Ragged schools first appeared in Melbourne in 1859, 15 years after the foundation of the English Ragged School Union. The first, in Smith Street, Collingwood, was established by leading evangelical Mrs Hornbrook, a founding member of the Melbourne City Mission. Following her death in 1862, a voluntary association agreed to continue the work in her name. At its peak the Hornbrook Ragged School Association offered 1000 children in twelve schools a basic education with an emphasis on biblical and practical instruction, often operating out of premises owned by inner-city missions, which found that the schools provided an entrée into working-class families.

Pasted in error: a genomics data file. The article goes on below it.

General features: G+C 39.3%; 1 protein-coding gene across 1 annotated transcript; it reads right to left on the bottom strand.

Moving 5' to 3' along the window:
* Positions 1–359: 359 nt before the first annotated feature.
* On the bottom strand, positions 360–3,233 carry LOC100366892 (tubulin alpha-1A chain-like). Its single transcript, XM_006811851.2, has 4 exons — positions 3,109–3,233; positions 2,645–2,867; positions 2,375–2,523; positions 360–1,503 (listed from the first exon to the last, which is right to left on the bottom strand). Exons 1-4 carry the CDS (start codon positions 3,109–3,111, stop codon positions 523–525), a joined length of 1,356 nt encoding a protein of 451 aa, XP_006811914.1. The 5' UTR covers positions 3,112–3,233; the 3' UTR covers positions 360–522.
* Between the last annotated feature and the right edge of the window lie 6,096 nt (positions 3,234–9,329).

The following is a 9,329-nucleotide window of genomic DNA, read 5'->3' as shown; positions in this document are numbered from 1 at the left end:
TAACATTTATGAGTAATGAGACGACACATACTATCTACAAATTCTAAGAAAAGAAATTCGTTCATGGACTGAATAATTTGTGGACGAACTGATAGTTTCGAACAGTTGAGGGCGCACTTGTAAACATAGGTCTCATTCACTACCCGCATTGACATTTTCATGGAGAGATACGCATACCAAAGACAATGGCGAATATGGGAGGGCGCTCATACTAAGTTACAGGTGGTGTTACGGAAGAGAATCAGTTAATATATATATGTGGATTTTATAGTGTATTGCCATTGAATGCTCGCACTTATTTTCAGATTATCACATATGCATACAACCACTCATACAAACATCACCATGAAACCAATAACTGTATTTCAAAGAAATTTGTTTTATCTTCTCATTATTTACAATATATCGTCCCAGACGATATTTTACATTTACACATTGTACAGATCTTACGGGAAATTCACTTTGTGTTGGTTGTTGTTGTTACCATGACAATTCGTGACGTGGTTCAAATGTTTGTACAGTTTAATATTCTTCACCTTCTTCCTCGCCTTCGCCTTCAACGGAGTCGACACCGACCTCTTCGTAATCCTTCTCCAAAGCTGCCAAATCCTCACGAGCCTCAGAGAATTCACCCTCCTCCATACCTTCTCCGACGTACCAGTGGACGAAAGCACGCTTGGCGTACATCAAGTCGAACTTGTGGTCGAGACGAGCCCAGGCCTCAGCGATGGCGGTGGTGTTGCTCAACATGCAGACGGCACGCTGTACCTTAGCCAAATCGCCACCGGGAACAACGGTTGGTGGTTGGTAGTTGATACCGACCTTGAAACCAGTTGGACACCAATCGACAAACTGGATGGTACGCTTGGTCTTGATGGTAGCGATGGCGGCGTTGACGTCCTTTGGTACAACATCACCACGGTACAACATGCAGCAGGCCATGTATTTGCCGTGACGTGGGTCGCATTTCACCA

Following the introduction of compulsory education in 1872, the association went into decline, closing all but five of its schools within three years, the committee arguing that it found it impossible to continue to attract subscriptions. However, the idea of ragged schools survived, with the Education Department operating a school for the children of the 'byeways, brothels and opium dens' in an ex-Hornbrook school in O'Brien's Lane throughout the 1880s. The Little Lonsdale Street Hornbrook school, handed over to the Mission to Streets and Lanes, survived until 1924, while the name of the Prahran school is preserved in a Windsor kindergarten.